The essays of Kenneth Rexroth
July 3, 2011 8:53 PM Subscribe
The poet and translator Kenneth Rexroth, one of the central figures in the San Francisco Renaissance, only wrote prose for money. But he did it very well. (way previously)
Each time I put down The Iliad, after reading it again in some new translation, or after reading once more the somber splendor of the Greek, I am convinced, as one is convinced by the experiences of a lifetime, that somehow, in a way beyond the visions of artistry, I have been face to face with the meaning of existence. Other works of literature give this insight, but none so powerfully, so uncontaminated by evasion or subterfuge. If the art of poetry is a symbolic criticism of value, The Iliad is the paramount classic of that art. Its purity, simplicity, definition, and impact reveal life and expose it to irrevocable judgment, with finality and at the beginning of European literature.
The narratives of Crusoe, Moll Flanders, and Roxana are intended to affect us as though we had discovered them in an old trunk in the attic that had come down through the family, a bundle of papers that cracked as we opened them, written in a long out-of-date hand and tied with ribbons that disintegrated at our touch. We are supposed to be put in direct encounter with persons, a specific man, two specific women. Everything is stripped to the bare, narrative substance, and it is this that reveals the psychology or morality of the individual. The most significant details are purely objective, exterior. The interiority of the characters is revealed by their elaborately presented outside. When they talk about their own motives, their psychology, their morals, their self-analyses and self-justifications are to be read backwards, as of course is true of most people, certainly of any bundle of letters we might find in the attic. This is true even of autobiographers who are famous for their sincerity. If we believe everything that Amiel and Marie Bashkirtseff say about themselves, we are going to start off in life with misleading and sentimental ideas of human nature. It is the naïveté of his critics that has led to Defoe’s reputation for superficial or nonexistent psychology.Ford Madox Ford:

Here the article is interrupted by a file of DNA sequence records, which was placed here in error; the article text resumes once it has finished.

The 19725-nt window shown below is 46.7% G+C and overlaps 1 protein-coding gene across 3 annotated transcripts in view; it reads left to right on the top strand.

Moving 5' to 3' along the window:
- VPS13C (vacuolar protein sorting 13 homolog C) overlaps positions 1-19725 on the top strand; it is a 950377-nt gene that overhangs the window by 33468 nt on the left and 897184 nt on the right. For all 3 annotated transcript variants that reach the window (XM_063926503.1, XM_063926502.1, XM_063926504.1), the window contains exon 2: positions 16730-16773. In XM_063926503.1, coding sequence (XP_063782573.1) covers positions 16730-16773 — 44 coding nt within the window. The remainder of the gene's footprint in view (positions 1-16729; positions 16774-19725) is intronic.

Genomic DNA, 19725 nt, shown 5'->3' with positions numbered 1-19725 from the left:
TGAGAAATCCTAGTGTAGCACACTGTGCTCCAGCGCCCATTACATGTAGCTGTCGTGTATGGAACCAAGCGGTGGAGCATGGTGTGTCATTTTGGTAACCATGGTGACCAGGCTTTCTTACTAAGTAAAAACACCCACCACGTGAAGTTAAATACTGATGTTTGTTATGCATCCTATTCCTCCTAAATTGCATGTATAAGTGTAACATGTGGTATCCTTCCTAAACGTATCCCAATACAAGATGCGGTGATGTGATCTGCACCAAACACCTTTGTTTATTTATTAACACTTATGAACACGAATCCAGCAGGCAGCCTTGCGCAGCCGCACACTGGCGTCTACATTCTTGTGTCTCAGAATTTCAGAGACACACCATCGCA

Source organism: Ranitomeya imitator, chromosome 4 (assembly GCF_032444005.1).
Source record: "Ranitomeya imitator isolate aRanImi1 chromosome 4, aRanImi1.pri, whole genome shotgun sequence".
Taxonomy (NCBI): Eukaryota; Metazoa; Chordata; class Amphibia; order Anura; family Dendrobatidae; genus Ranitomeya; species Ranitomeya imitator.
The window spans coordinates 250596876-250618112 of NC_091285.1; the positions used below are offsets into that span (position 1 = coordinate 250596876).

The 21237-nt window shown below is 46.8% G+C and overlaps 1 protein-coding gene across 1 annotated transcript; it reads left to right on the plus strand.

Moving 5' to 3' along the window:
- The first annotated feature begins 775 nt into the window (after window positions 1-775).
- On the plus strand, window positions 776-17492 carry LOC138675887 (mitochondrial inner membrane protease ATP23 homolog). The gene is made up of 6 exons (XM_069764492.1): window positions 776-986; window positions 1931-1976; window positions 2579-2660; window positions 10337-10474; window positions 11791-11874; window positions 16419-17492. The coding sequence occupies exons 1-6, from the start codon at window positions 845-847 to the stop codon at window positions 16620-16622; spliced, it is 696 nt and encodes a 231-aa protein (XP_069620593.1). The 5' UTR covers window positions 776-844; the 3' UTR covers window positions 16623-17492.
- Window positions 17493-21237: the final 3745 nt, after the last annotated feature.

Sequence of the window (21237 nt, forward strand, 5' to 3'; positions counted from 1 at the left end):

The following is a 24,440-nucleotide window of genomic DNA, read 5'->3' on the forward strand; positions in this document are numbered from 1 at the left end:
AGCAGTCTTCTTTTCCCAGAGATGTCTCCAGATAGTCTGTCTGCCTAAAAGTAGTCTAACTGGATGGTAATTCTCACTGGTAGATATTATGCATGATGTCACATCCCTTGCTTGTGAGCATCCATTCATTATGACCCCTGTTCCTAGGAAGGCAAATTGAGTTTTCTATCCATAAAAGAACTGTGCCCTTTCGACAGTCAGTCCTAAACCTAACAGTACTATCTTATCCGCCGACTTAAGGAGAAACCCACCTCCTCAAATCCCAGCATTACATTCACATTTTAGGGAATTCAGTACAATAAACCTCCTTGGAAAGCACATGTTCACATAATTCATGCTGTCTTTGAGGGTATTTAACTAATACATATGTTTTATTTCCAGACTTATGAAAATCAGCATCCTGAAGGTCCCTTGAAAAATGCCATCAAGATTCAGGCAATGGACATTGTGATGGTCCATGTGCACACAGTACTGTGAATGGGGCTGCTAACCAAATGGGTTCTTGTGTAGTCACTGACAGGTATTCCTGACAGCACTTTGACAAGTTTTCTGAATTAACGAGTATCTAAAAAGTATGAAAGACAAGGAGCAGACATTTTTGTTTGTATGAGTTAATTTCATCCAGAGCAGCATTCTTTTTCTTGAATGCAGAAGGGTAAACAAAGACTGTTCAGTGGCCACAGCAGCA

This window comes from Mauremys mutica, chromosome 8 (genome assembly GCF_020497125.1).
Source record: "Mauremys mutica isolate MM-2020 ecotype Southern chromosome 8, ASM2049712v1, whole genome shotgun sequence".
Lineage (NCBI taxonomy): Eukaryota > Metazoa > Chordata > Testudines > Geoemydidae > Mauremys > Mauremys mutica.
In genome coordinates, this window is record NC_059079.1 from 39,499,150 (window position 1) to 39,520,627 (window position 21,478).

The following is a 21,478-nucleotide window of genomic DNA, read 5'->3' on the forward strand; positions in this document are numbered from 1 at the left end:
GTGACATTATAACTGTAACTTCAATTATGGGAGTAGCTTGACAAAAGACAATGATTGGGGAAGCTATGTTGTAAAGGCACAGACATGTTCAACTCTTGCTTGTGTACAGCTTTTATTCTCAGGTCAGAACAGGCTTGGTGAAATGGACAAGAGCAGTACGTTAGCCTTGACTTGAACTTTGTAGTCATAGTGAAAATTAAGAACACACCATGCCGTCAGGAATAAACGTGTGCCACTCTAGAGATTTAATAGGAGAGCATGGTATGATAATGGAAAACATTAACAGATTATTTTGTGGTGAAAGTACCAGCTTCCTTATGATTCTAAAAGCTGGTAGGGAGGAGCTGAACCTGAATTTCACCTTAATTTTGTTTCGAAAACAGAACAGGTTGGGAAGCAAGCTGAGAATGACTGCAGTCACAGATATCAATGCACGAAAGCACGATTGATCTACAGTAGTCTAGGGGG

Many critics down the years have pointed out that almost all anti-war novels and movies are in fact pro-war. Blood and mud and terror and rape and an all-pervading anxiety are precisely what is attractive about war — in the safety of fiction — to those who, in our overprotected lives, are suffering from tedium vitae and human self-alienation. In Parade’s End Ford makes war nasty, even to the most perverse and idle. There is not a great deal of mud, blood, tears, and death, but what there is is awful, and not just awful but hideously silly. No book has ever revealed more starkly the senselessness of the disasters of war, nor shown up, with sharper x-ray vision, under the torn flesh of war, the hidden, all-corrupting sickness of the vindictive world of peace-behind-the-lines. It is not the corporate evil, the profits of munitions makers, the struggles of statesmen, the ambitions of imperialists that Ford reveals at the root of war, but the petty, human, interpersonal evil of modern life, what once was called wickedness. Grasping leads to hallucination and hallucination leads to death, hate kills and compassion redeems — this is the thesis of so many great novels. In a sense Parade’s End is The Tale of Genji transposed to a totally different system of coordinates, but the human equation comes out the same in the end, the pattern of the curve of life against the curve of death.Henry Miller:
Although Miller writes a lot about his kinship with D. H. Lawrence, he has very little of Lawrence’s abiding sense of the erotic couple, of man and woman as the two equal parts of a polarity which takes up all of life. This again is Brooklyn, pre-suffragette Brooklyn. And I must admit that it is true, at least for almost everybody. A real wedding of equals, a truly sacramental marriage in which every bit of both personalities, and all the world with them, is transmuted and glorified, may exist; in fact, some people may have a sort of talent for it; but it certainly isn’t very common. And the Great Lie, the social hoax in which we live, has taken the vision of this transcendent state and turned it into its cheapest hoax and its most powerful lie. I don’t see why Miller should be blamed if he has never found it. Hardly anybody ever does, and those who do usually lose it in some sordid fashion. This, of course, is the point, the message, if you want a message, of all his encounters in parks and telephone booths and brothels. Better this than the lie. Better the flesh than the World and the Devil. And this is why these passages are not pornographic, but comic like King Lear and tragic like Don Quixote.
This thread has been archived and is closed to new comments